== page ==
The Mother-in Law and the Friendly Neighbor
By Mike Kirby
Sunday, Oct. 28 was one of those autumn days you’d like to seize ahold of and bottle. Golden leaves and a warm sun. My wife and I took a walk up to the top of Round Hill Road, over to Paradise Pond, and back home to Summer Street.
When I opened the back door to my house I see that the clock on the stove is off. Uh, oh, says I. Down in the cellar the lights were out too. I went outside and looked towards King Street and the traffic lights were out. All the power was out in our neighborhood and downtown for a little more than two hours. The next day a small note in the Gazette reported that a homeowner on Edwards Square had cut down a tree, causing the outage.
The other day I was having coffee at Jakes, and Danny, the owner, decided to vent. He had to close his restaurant on a peak day and was out about $7, 500. A lot of other restaurants in town had to close too. Who was it that cut the tree down, he wondered. And why should such a seemingly small event plunge the town into darkness? And then he wondered why he was paying $300 a year to the Chamber of Commerce when they didn’t do anything about things like this.
And then I started wondering too. I noticed there were very few details in the Gazette, like the name of the homeowner on Edwards Square.
So the answers were as follows.
A. The tree was on the property of radio reporter Kelsey Flynn. The guy who cut down the tree was named Sean, who is her neighbor. I talked to Kelsey at radio station WHMP during her working day, and she admitted that this particular catastrophe was caused by her mother-in-law, who that particular Sunday morning decided to deal with a long standing problem with a dead pine tree in the back yard, adjoining the railroad tracks. Kelsey was not home at the time. Her mother-in-law had called the railroad about a year ago and the railroad said they would be out to deal with the situation, but of course didn’t. So a neighbor Sean (she didn’t know his last name) volunteered to cut the tree down. And he did, and he did it very nicely, felling it right across a brace of high tension lines, causing universal darkness and gnashing of teeth. National Grid has been back to clean up the mess, but one branch remained on the track when I got there. yesterday. And there was a sign on the pole too, warning of the danger. Sean, however, evidently didn’t read the sign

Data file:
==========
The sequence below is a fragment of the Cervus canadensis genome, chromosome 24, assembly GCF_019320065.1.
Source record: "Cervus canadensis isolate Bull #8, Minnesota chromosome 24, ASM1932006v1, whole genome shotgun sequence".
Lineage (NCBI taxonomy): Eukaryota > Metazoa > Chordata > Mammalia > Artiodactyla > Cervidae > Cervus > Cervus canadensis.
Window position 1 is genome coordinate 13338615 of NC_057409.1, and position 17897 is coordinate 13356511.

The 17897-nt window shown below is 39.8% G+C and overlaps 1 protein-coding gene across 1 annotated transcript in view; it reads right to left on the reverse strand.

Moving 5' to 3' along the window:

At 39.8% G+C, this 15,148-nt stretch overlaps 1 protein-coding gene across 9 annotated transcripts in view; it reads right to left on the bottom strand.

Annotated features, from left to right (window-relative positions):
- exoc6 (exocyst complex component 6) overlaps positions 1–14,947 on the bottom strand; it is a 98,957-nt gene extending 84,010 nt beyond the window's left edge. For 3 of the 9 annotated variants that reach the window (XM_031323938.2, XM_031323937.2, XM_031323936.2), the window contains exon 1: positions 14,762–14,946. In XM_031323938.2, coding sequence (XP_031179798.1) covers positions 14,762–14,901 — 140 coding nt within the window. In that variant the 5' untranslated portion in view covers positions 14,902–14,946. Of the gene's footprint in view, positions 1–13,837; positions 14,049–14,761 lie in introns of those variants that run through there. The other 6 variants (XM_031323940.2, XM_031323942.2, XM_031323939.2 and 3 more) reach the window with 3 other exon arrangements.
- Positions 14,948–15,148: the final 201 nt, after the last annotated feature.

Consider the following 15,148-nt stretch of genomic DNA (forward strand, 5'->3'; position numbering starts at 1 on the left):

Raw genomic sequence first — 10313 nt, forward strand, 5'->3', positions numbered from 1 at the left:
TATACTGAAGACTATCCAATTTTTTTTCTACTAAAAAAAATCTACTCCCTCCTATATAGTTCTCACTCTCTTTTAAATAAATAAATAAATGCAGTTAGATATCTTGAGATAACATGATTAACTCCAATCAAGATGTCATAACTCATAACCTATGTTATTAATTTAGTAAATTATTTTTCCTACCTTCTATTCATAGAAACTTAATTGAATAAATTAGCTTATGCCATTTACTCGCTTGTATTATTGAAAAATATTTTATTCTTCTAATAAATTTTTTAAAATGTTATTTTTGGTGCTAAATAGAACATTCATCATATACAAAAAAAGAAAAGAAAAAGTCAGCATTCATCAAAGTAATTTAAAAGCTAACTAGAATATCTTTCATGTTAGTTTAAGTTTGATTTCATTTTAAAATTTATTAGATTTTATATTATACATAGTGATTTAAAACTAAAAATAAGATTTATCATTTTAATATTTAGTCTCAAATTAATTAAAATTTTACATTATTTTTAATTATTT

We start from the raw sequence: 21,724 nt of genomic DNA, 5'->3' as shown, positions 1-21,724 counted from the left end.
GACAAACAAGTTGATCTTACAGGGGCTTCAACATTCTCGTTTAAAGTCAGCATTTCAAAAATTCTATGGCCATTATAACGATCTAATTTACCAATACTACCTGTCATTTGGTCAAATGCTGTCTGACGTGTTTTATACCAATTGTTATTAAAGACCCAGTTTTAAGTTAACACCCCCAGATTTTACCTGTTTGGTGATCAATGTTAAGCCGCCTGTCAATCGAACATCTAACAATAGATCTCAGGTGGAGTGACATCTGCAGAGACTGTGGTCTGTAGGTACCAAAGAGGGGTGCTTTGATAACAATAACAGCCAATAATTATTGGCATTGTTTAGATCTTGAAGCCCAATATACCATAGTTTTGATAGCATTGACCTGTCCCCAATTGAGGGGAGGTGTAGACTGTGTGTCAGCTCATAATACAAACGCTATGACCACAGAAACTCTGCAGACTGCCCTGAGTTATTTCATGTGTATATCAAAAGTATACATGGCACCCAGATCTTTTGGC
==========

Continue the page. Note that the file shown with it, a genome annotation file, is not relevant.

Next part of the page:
B. The lines, half-hidden in the trees, weren’t just any electrical lines, but a 12,800 volt high-tension line located a short distance from the Northampton substation. As the patient spokesman for National Grid, explained to me, an event like a limb coming down on the wires triggers an electronic scream of distress to the system, which then shuts breakers down to isolate the problem and keep the greater system operating. The closer to the substation the problem, the higher the voltage, the greater the chance that fate, in the person of the home handyman, can cause havoc over a wide area. After looking over the situation, I added a question of my own. Why were these highly essential lines half-hidden in the line of trees adjoining the railroad tracks?
C. Although I hate this particular railroad, they are not responsible for this situation. National Grid is, having an easement that gives them the right and responsibility to trim these trees that interfere with their wires. And maybe the city should talk to them about relocating this line. But a dead tree on your property? There are tree surgeons in the telephone book that the mother-in-law should have called.
D. And how about the Chamber? Its executive director was charming, as she always is, and gave me the number of their key account executive at National Grid who was enormously helpful to them and would no doubt help me too, but didn’t. As soon as she found out she was talking to a reporter, she screamed and went for her Rolodex to send me to the slightly irritable pubic relations person in Boxsboro. That’s it. P.S. Just kidding about the screaming.
downstreet.net©2001. All rights reserved.